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Publisher Description

THE FIRST ELECTRIFYING ROMANCE IN THE KGI SERIES FROM #1 NEW YORK TIMES BESTSELLING AUTHOR MAYA BANKS.

The Kelly Group International (KGI): a super elite, top secret, family-run business that handles jobs the US government can't. Qualifications:
Military background, high intelligence, and a rock hard body...
 
It’s been one year since ex-Navy SEAL Ethan Kelly last saw his wife Rachel alive.  Overwhelmed by grief and guilt over his failures as a husband, Ethan shuts himself off from everything and everyone.
 
His brothers have tried to bring Ethan into the KGI fold, tried to break through the barriers he's built around himself, but Ethan refuses to respond...until he receives an anonymous phone call claiming Rachel is alive.
 
To save her, Ethan will have to dodge bullets, cross a jungle, and risk falling captive to a deadly drug cartel that threatens his own demise. And even if he succeeds, he’ll have to force Rachel to recover memories she can’t and doesn’t want to relive—the minute by minute terror of her darkest hour—for their love, and their lives, may depend on it.

GENRE
Romance
RELEASED
2010
September 7
LANGUAGE
EN
English
LENGTH
304
Pages
PUBLISHER
Penguin Publishing Group
SELLER
PENGUIN GROUP USA, INC.
SIZE
1.1
MB

Customer Reviews

vlmckune ,

“The Darkest Hour “ author Maya Banks

I found this a great read by author Maya Banks. She really nailed it with more depth in her character development, more believable action scenes, and less explicit sexual encounters being more tasteful. It is more erotic.

Wendy's great ,

Good

First read of Maya's. good book. Love the story line. Was hoping for more of the sex screen, but over all great book.

truefeather77 ,

Disappointing

Like so many other “romance novels” written by women, the plot is just a sketchy set-dressing for — what? Endless sex scenes? That’s one option, and one I find boring. This book escapes that, but goes for the other almost-as-boring option: hemming and hawing. Should he? Should she?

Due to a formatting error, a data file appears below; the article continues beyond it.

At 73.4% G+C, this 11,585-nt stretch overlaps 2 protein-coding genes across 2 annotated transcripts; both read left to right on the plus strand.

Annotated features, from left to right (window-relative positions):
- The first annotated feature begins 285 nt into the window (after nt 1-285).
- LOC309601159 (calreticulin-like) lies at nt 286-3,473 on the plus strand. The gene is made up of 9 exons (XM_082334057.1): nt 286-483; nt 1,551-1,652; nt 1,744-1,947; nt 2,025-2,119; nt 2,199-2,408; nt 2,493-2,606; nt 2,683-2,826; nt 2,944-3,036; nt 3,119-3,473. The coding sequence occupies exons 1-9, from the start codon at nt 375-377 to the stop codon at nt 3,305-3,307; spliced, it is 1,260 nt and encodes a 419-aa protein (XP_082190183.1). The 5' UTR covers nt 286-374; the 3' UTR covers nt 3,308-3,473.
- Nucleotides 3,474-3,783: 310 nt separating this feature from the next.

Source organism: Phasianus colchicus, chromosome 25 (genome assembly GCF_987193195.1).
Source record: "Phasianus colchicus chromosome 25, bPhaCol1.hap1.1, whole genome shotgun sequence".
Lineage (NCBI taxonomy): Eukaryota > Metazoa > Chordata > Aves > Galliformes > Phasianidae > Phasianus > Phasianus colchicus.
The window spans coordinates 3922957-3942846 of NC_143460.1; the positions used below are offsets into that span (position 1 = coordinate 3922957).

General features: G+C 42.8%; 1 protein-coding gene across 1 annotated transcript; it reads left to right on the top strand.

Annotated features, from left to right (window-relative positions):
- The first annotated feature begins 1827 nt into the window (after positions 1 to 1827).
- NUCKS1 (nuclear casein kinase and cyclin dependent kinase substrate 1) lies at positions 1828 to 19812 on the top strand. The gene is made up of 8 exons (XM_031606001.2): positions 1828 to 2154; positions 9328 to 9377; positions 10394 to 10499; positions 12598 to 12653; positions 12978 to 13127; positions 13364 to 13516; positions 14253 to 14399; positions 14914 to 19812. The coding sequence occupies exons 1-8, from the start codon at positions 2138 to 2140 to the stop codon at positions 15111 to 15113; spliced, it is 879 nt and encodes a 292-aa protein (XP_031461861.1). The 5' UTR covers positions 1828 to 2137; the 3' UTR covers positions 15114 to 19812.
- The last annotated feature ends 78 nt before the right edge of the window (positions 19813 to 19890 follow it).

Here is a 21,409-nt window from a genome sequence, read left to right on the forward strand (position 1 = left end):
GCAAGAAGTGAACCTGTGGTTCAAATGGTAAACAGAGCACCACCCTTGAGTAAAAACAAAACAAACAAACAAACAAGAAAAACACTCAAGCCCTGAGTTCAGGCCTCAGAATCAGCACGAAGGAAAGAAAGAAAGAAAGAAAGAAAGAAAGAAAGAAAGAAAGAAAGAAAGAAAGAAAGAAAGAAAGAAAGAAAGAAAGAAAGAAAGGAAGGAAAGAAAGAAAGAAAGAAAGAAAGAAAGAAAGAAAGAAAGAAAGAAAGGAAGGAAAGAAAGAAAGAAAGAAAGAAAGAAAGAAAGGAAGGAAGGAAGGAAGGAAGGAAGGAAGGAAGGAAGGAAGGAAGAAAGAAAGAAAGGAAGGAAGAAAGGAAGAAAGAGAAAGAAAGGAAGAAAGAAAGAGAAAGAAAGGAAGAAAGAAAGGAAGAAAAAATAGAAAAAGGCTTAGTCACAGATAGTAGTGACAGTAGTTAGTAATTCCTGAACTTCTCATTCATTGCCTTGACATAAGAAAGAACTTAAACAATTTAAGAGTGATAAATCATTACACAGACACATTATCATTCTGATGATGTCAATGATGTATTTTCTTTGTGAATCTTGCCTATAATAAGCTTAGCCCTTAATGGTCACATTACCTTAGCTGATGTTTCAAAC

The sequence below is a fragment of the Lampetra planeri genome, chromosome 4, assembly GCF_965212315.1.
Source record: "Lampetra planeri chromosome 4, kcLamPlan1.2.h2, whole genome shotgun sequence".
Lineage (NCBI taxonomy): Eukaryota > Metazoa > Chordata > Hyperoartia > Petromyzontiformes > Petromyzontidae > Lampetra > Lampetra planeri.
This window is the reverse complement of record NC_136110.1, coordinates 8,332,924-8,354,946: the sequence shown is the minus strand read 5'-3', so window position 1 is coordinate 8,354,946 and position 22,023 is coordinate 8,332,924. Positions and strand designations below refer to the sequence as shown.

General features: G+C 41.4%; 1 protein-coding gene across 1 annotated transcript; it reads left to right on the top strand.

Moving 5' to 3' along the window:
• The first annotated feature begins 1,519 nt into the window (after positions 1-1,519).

The sex scenes were tender and nice. And thankfully, not the main point of the story. But the endless quavering got tiresome.

And the very promising plot suddenly evaporates, about a third of the way from the end, so it seems almost like the popular fairy tale paradigm: someone waves a magic wand, and they live happily ever after. Very unlikely, given the villain of the piece.

For a group of supposedly invincible testosterone junkies, the bumbling brothers do a piss-poor job of protecting Our Heroine. And so many things strained belief: They rescue her from horror, she’s reeling from her ordeal, yet they seem to leave her on her own a lot, so she can be vulnerable and open to attack. Her first outing as a driver is to talk to a therapist about her ordeal — and they let her drive herself, when she’s prone to flashbacks of her trauma, and panic-induced hallucinations. They are never there for her, which is odd considering the sudden lame fairy-tale ending.

It also suffers from empire building. This is book one of a series — ah for the good old days when not every book had to be a series. You get a lot of characters introduced — six sons/brothers? Really? They’re engaging, but their interactions are cliché: hugging while punching, calling each other names, etc. Yes, we get it — they’re uber-jocks. And you have pointless characters, like Rusty, whose only purpose seems to point us toward a future entry in the series when it will be her turn.

I’m not wasting any more time on this book or this ‘series.''

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